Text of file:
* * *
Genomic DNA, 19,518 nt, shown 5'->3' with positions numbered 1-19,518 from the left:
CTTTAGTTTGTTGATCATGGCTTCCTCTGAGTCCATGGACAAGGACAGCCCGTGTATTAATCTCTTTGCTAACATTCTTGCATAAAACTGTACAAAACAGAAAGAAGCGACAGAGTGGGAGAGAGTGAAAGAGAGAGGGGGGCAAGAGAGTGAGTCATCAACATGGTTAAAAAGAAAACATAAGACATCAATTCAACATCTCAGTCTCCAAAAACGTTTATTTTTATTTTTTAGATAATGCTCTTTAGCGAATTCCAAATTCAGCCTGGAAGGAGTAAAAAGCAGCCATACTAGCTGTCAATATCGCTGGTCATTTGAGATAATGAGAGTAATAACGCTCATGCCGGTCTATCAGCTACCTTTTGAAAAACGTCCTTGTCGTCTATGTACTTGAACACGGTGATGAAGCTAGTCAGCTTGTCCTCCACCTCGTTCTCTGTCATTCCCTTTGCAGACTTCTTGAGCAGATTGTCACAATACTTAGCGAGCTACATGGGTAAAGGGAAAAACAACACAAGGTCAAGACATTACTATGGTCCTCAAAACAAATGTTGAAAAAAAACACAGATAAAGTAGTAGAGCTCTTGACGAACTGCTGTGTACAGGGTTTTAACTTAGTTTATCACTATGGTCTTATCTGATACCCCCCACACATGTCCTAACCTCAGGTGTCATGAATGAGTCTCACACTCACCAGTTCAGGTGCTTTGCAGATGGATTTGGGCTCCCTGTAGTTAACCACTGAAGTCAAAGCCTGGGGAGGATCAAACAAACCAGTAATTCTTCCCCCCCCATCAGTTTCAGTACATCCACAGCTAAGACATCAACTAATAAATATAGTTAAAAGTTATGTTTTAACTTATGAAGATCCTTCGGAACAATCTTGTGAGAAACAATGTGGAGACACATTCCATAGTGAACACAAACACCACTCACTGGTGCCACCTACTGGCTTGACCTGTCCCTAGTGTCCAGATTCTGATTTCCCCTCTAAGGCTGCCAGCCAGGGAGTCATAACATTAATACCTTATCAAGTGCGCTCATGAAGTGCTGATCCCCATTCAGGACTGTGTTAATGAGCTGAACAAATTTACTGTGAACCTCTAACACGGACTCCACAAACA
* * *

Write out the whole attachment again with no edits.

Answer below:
Genomic DNA, 19,518 nt, shown 5'->3' with positions numbered 1-19,518 from the left:
CTTTAGTTTGTTGATCATGGCTTCCTCTGAGTCCATGGACAAGGACAGCCCGTGTATTAATCTCTTTGCTAACATTCTTGCATAAAACTGTACAAAACAGAAAGAAGCGACAGAGTGGGAGAGAGTGAAAGAGAGAGGGGGGCAAGAGAGTGAGTCATCAACATGGTTAAAAAGAAAACATAAGACATCAATTCAACATCTCAGTCTCCAAAAACGTTTATTTTTATTTTTTAGATAATGCTCTTTAGCGAATTCCAAATTCAGCCTGGAAGGAGTAAAAAGCAGCCATACTAGCTGTCAATATCGCTGGTCATTTGAGATAATGAGAGTAATAACGCTCATGCCGGTCTATCAGCTACCTTTTGAAAAACGTCCTTGTCGTCTATGTACTTGAACACGGTGATGAAGCTAGTCAGCTTGTCCTCCACCTCGTTCTCTGTCATTCCCTTTGCAGACTTCTTGAGCAGATTGTCACAATACTTAGCGAGCTACATGGGTAAAGGGAAAAACAACACAAGGTCAAGACATTACTATGGTCCTCAAAACAAATGTTGAAAAAAAACACAGATAAAGTAGTAGAGCTCTTGACGAACTGCTGTGTACAGGGTTTTAACTTAGTTTATCACTATGGTCTTATCTGATACCCCCCACACATGTCCTAACCTCAGGTGTCATGAATGAGTCTCACACTCACCAGTTCAGGTGCTTTGCAGATGGATTTGGGCTCCCTGTAGTTAACCACTGAAGTCAAAGCCTGGGGAGGATCAAACAAACCAGTAATTCTTCCCCCCCCATCAGTTTCAGTACATCCACAGCTAAGACATCAACTAATAAATATAGTTAAAAGTTATGTTTTAACTTATGAAGATCCTTCGGAACAATCTTGTGAGAAACAATGTGGAGACACATTCCATAGTGAACACAAACACCACTCACTGGTGCCACCTACTGGCTTGACCTGTCCCTAGTGTCCAGATTCTGATTTCCCCTCTAAGGCTGCCAGCCAGGGAGTCATAACATTAATACCTTATCAAGTGCGCTCATGAAGTGCTGATCCCCATTCAGGACTGTGTTAATGAGCTGAACAAATTTACTGTGAACCTCTAACACGGACTCCACAAACA